Although autofocus is great, pulling focus manually was far easier on Canon lenses
Image stabilization on the Sony lenses is good when handholding a camera, but when you put a long lens on a tripod and use IS to help stabilize your shots, it doesn’t really work. Professionals will often tell you to turn IS off when using a tripod for video, however it has been my experience that there are many cases where it helps tremendously. For whatever reason, though, the IS on Sony glass has to be “woken up” by shaking the camera violently on the tripod which renders the IS virtually unusable. For me, this is a big deal because Canon’s IS always took out micro shakes that I would get when running a long lens, even on my very good Sachtler tripod. With Sony, this essentially no longer works.
Even with my Sachtler tripod, long lenses are prone to shake, which Canon’s IS would eliminate
With Sony lenses you also don’t get to use speed boosters which was a neat trick to have when running a camera like the FS7 or FS5. Speed boosters give your lenses an extra stop of light and a wider field of view, essentially giving your APS-C crop camera a full frame look. Since you are no longer adapting your lenses when you shoot native, you don’t get to have access to that trick anymore, so you need to keep that in mind before you make the jump.
A speed booster helps you capture better lowlight images with adapted lenses on crop cameras
Sony E-mount lenses also can’t be used with any other camera brand out there with the exception of Kinefinity which isn’t quite a mature camera brand yet. Plus, with Kinefinity cameras you do not have electronic control of your Sony E-mount lenses, so it really only works with fully manual lenses. This means that if you’re a professional shooter who is thinking about making the jump to Sony lenses, you must understand that you are essentially locked in with Sony for life, or at least until another camera company starts offering E-mount cameras that work electronically, or unless you’re willing to switch back again in the future.
My previously owned Canon 18-80 Cine Servo Zoom lens with a bolt-on handgrip
Another issue with Sony lenses is their 18-110 Cine Servo Zoom lens. It’s a great lens and I’m glad I have it, but when I was shooting with Canon, I had their phenomenal 18-80 Cine Servo Zoom lens and, while it was adapted and had a shorter range, I actually preferred that lens. The reason is because of the bolt-on grip they sell for it. With that grip bolted to the 18-80 lens, when I put it on my FS7, it made that camera system a dream to run. It was comfortable, had a servo zoom, had a great range, had very good IS, had great optics, had a great manual focus system and had all the qualities you would expect from a professional cine lens.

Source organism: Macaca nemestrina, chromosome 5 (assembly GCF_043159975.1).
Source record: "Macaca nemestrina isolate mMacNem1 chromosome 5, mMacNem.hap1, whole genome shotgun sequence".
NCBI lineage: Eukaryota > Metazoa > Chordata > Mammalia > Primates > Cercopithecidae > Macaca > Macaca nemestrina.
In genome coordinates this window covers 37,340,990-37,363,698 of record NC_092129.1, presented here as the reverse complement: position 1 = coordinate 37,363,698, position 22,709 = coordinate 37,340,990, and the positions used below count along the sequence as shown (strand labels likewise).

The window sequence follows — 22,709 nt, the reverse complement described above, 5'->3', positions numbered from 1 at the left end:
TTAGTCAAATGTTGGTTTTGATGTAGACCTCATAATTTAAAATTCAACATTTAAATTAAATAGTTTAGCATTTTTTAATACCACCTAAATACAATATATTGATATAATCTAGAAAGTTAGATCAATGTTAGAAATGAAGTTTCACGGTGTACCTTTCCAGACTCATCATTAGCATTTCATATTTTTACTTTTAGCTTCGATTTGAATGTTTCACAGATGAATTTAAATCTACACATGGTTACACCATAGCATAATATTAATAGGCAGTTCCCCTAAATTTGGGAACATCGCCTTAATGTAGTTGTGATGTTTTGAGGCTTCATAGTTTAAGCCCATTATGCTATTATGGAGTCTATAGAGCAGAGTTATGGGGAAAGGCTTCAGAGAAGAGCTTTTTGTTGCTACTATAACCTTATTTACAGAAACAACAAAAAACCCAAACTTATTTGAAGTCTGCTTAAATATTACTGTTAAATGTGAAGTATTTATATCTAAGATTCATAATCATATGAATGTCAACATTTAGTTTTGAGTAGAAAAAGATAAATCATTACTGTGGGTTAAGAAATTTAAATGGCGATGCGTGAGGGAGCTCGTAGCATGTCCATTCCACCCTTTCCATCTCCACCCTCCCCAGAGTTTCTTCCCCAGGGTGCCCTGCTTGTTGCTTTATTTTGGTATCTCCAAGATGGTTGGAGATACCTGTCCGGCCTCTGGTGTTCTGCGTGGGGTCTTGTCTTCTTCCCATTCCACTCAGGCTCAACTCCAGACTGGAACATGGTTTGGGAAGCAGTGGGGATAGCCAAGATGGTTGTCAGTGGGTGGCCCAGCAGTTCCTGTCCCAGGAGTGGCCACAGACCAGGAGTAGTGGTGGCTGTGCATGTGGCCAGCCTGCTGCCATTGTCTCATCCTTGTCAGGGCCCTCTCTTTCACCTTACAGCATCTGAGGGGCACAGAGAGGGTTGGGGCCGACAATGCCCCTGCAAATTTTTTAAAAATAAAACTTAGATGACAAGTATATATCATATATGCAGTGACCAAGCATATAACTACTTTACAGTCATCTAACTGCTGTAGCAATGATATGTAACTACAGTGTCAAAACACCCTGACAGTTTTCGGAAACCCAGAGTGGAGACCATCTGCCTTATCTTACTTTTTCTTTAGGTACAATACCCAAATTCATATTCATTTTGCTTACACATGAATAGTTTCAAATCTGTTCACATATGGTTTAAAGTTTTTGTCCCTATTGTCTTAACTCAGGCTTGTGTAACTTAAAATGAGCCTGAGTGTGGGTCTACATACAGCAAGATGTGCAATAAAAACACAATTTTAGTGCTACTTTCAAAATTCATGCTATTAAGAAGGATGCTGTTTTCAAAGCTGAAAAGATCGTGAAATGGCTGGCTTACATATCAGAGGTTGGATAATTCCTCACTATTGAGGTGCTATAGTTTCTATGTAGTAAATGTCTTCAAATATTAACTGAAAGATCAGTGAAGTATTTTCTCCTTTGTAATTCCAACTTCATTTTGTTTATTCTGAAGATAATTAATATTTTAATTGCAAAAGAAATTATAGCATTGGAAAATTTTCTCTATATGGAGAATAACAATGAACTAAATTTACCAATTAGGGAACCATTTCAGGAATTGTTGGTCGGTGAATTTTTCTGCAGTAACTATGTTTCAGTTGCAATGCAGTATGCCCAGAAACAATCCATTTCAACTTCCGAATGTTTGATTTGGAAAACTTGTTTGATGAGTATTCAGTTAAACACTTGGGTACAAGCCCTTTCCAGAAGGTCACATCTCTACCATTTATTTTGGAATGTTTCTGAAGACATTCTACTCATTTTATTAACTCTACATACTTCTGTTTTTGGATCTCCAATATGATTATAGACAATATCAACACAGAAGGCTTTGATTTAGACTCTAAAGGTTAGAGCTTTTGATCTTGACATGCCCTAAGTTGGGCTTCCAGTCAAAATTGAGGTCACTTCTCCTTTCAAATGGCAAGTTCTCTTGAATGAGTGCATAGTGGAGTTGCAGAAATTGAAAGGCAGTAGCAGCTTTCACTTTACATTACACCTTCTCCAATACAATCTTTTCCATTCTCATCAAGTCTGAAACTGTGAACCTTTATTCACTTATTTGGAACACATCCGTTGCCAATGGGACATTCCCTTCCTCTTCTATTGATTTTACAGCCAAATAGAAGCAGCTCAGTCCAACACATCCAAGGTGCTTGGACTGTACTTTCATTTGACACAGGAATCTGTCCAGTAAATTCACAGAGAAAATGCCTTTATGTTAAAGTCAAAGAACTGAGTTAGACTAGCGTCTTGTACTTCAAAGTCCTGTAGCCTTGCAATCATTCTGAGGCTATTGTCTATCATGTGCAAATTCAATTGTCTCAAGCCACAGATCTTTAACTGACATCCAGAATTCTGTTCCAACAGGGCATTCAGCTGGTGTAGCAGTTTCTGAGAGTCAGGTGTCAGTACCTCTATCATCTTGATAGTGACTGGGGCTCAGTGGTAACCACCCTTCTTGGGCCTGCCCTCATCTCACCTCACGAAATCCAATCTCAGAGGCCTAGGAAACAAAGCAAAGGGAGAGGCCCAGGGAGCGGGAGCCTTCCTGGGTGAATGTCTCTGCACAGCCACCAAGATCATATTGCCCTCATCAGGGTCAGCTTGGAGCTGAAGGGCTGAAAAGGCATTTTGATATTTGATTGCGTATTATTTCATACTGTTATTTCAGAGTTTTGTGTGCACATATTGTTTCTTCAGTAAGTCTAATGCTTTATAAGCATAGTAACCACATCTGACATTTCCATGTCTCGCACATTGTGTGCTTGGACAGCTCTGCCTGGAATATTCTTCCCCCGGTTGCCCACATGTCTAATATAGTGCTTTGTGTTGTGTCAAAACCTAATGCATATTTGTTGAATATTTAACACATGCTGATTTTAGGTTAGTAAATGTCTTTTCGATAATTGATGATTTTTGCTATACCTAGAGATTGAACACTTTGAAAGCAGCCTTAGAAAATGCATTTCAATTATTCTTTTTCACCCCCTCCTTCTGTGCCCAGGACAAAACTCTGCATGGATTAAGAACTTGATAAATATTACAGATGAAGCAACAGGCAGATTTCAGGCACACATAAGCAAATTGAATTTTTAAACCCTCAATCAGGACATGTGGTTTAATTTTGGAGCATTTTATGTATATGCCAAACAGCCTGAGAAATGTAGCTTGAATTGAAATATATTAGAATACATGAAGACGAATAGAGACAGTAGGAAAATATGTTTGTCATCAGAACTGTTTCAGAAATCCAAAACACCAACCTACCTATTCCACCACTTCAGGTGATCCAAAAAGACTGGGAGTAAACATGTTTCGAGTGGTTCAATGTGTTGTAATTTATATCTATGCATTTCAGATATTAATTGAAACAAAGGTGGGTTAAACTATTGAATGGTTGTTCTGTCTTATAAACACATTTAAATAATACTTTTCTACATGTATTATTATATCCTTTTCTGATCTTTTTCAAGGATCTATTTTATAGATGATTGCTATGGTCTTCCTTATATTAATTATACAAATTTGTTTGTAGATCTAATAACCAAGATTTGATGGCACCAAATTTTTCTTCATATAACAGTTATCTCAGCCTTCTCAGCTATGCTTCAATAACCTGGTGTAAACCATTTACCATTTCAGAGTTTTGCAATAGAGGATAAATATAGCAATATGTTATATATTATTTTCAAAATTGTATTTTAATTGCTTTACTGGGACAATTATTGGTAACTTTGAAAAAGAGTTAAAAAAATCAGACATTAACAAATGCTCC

The Canon 18-80 was a dream to use with the FS7 thanks to its bolt-on hand grip
With the Sony 18-110 you do get a lot of that, plus a larger zoom range and autofocus, but Sony doesn’t make a bolt-on grip for their lens like Canon does, so you’re stuck with using the FS7’s handgrip. This isn’t the end of the world, but the reality is that the Sony FS7’s handgrip with this lens isn’t anywhere near as comfortable to use as the FS7 is with the Canon 18-80. The FS7 and 18-80 was a combo I could run for hours on in, but the FS7 and 18-110 is a package that I have to set down from time to time thanks to fatigue. So if you’re an ENG shooter who wants a great cine servo zoom lens like this, that’s something to keep in mind.
The Sony 18-110 is a great lens, but with the FS7’s handgrip it’s not the most comfortable to use
The last problem with switching is the cost. I was able to sell all of my Canon lenses to contribute to the switch, but since I was selling used lenses, I still had to come up with several thousand dollars to make the whole thing happen. This is something you really should think about before you jump to all native Sony lenses.
Before switching, you really have to think about the cost and whether or not it’s worth it for you